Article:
Goldwyn: Now let’s talk about world literature: in your academic work, you’ve written on Cavafy, Borges, and other practitioners of experimental modernism. One of the first things readers of Chronorraphía might notice is your own use of similarly avant-garde poetics: one of the poems is shaped like a face (“chiaroscuro”), another like a sword (“claidheamh mòr”), and others are single-sentence fragments or prose poems. To build on the previous question, how do you see the Cypriot (Greek) tradition participating in the tradition of world literature, and how do you see your own work as fitting into the traditions of the authors that influenced you?
Kefala: What do authors write about if not life, death, and the long and short journeys between them? These are essentially the themes of world literature, and every writer, as Cavafy and Borges would put it, brings to art, if the stars are favorable, an interesting variation. Debut books can often be read as aesthetic manifestos, hidden maps that throw light on the poet’s concept of the creative process. Retrospectively, I think that my first poetry book, Mními kai parallayés (Memory and variations), serves this role. By reproducing the structure of ancient drama (the poems are arranged according to the quantitative parts of tragedy as defined by Aristotle, and many of the titles allude to the terminology of ancient Greek drama), it understands literature as a single text with variations. In ancient Greek, the verb “to read” means to know again, recognize, which agrees with Plato’s definition of knowledge as memory. Memory and variation are two concepts that pervade the book, giving the impression of a composition on the move.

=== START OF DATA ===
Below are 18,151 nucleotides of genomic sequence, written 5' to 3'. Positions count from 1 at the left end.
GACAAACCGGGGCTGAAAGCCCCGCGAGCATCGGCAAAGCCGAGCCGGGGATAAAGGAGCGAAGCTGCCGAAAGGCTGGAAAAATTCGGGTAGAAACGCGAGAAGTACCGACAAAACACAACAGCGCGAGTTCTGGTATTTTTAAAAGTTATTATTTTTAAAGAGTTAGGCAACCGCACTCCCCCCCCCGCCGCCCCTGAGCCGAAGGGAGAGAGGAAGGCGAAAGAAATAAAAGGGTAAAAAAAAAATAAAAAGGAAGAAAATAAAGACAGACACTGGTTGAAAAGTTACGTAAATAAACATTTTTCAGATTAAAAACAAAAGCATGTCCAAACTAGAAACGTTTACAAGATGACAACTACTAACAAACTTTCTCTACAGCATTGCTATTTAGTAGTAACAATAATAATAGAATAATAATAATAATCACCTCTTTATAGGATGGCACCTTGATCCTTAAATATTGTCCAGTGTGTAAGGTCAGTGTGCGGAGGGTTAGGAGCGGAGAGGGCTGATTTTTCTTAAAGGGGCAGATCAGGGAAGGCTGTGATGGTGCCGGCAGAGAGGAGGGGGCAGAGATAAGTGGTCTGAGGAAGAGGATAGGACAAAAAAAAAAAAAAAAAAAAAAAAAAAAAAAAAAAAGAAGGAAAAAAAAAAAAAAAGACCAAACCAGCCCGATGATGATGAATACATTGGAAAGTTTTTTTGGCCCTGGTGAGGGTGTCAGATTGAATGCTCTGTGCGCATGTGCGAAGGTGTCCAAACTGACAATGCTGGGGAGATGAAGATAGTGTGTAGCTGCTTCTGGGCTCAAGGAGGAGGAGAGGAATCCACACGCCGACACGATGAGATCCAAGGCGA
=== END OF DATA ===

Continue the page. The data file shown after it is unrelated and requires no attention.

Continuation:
Writing in Greek is an act of resistance. It may be so. But it is also an act of oblivion.